Whiteway, Sir William Vallance

Sir William Vallance Whiteway, lawyer, politician, premier of Newfoundland 1878-85, 1889-94, 1895-97 (b near Totnes, Eng 1 Apr 1828; d at St John's 24 June 1908). Whiteway came to Newfoundland in 1843 and began a legal career in 1852. He entered politics in 1859 and achieved prominence as a leading confederate in the late 1860s. Defeated in the anticonfederate landslide of 1869, he later returned to the Assembly, becoming solicitor general in 1874 and premier in 1878.

Ambitious and energetic, Whiteway worked to develop the Newfoundland economy. His instrument was a trans-island railway, begun in 1881. The policy was controversial, and Whiteway found himself maneuvered out of office in 1885 by a mercantile party that favoured more attention for the troubled fishing industry. He was triumphantly re-elected in 1889 as leader of the Liberal Party, and again in 1893 on a platform stressing railway building and economic progress. However, the filing of petitions alleging corrupt electoral practices against Whiteway and 16 other Liberals precipitated a major political crisis and his government's resignation in Apr 1894. He regained the premiership in 1895 but was defeated in the 1897 election. Soon after, he was replaced as Liberal leader by Robert BOND.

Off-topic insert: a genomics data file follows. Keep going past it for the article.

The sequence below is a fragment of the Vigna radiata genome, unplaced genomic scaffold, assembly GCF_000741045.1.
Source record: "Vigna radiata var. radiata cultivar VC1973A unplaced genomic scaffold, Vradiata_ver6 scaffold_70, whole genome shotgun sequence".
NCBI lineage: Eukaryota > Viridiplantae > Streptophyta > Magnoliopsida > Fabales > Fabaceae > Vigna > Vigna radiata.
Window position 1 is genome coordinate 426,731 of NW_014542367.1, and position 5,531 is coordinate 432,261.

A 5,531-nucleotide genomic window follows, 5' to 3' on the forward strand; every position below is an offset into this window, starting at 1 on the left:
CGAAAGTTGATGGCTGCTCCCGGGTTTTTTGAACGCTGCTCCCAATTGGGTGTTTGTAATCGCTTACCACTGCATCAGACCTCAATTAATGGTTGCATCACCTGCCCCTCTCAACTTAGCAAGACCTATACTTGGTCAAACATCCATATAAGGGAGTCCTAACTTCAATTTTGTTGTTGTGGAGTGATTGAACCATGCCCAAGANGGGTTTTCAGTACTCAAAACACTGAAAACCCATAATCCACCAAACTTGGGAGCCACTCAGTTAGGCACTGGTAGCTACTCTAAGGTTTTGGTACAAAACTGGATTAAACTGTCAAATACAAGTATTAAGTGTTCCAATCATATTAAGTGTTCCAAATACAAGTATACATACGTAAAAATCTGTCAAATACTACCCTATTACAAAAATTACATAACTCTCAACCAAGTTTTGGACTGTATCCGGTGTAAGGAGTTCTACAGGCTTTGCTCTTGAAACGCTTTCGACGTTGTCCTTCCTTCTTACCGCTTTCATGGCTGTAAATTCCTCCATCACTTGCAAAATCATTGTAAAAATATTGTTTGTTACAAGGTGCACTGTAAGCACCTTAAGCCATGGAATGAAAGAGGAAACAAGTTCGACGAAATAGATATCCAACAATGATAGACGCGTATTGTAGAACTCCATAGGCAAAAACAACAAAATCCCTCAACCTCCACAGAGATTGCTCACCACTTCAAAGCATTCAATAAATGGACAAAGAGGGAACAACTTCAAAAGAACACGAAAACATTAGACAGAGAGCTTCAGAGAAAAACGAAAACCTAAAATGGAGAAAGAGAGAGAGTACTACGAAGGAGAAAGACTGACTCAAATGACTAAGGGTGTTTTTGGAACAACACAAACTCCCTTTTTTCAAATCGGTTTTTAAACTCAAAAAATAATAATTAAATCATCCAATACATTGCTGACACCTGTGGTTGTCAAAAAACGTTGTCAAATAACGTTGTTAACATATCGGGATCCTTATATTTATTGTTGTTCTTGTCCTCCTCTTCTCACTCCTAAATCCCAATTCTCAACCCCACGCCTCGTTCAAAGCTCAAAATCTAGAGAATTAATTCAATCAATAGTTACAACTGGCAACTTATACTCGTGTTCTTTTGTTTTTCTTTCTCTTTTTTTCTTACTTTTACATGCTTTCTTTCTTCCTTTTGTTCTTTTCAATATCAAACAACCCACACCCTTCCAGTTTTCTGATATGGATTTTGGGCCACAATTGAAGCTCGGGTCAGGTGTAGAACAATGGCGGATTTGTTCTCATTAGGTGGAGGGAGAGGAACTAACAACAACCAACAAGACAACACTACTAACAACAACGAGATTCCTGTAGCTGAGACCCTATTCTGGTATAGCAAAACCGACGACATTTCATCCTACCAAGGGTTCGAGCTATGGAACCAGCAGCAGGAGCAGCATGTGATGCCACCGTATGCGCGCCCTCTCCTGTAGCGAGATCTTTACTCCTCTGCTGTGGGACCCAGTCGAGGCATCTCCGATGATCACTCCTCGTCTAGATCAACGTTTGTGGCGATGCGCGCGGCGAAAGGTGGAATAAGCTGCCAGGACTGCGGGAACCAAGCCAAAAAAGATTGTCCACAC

Whiteway's principal legacy is the Newfoundland railway, though his assertion of colonial rights on the FRENCH SHORE is historically important. He was among the first Newfoundland politicians to cast the political process in class terms.